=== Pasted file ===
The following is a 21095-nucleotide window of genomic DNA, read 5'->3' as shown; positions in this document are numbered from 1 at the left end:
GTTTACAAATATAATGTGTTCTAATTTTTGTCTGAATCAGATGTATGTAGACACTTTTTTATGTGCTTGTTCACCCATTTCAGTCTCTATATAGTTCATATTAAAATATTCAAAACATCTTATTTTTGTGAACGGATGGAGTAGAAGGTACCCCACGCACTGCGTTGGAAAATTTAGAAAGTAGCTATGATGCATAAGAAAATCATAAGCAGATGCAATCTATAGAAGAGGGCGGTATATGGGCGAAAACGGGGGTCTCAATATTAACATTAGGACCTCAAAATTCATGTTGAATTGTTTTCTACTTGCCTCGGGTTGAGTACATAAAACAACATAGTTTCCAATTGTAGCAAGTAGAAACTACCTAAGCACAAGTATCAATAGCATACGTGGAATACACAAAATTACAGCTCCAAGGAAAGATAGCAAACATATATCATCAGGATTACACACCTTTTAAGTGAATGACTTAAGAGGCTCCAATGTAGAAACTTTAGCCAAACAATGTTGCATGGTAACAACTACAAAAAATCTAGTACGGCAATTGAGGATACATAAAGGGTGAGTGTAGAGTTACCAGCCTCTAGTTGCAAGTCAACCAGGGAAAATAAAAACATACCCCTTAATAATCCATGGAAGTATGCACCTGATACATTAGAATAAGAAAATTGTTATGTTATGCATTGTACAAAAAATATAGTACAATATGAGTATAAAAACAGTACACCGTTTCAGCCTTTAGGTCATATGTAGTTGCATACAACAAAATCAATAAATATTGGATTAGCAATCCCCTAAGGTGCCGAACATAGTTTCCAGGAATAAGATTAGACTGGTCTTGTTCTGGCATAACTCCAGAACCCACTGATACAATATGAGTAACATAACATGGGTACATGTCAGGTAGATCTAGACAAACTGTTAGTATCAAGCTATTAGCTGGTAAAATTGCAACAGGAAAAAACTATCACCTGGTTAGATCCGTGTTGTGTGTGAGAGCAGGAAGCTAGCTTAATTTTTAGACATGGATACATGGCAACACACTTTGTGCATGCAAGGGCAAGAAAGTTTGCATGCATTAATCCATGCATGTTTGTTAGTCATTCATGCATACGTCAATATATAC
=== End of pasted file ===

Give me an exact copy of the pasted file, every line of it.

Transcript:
The following is a 21095-nucleotide window of genomic DNA, read 5'->3' as shown; positions in this document are numbered from 1 at the left end:
GTTTACAAATATAATGTGTTCTAATTTTTGTCTGAATCAGATGTATGTAGACACTTTTTTATGTGCTTGTTCACCCATTTCAGTCTCTATATAGTTCATATTAAAATATTCAAAACATCTTATTTTTGTGAACGGATGGAGTAGAAGGTACCCCACGCACTGCGTTGGAAAATTTAGAAAGTAGCTATGATGCATAAGAAAATCATAAGCAGATGCAATCTATAGAAGAGGGCGGTATATGGGCGAAAACGGGGGTCTCAATATTAACATTAGGACCTCAAAATTCATGTTGAATTGTTTTCTACTTGCCTCGGGTTGAGTACATAAAACAACATAGTTTCCAATTGTAGCAAGTAGAAACTACCTAAGCACAAGTATCAATAGCATACGTGGAATACACAAAATTACAGCTCCAAGGAAAGATAGCAAACATATATCATCAGGATTACACACCTTTTAAGTGAATGACTTAAGAGGCTCCAATGTAGAAACTTTAGCCAAACAATGTTGCATGGTAACAACTACAAAAAATCTAGTACGGCAATTGAGGATACATAAAGGGTGAGTGTAGAGTTACCAGCCTCTAGTTGCAAGTCAACCAGGGAAAATAAAAACATACCCCTTAATAATCCATGGAAGTATGCACCTGATACATTAGAATAAGAAAATTGTTATGTTATGCATTGTACAAAAAATATAGTACAATATGAGTATAAAAACAGTACACCGTTTCAGCCTTTAGGTCATATGTAGTTGCATACAACAAAATCAATAAATATTGGATTAGCAATCCCCTAAGGTGCCGAACATAGTTTCCAGGAATAAGATTAGACTGGTCTTGTTCTGGCATAACTCCAGAACCCACTGATACAATATGAGTAACATAACATGGGTACATGTCAGGTAGATCTAGACAAACTGTTAGTATCAAGCTATTAGCTGGTAAAATTGCAACAGGAAAAAACTATCACCTGGTTAGATCCGTGTTGTGTGTGAGAGCAGGAAGCTAGCTTAATTTTTAGACATGGATACATGGCAACACACTTTGTGCATGCAAGGGCAAGAAAGTTTGCATGCATTAATCCATGCATGTTTGTTAGTCATTCATGCATACGTCAATATATAC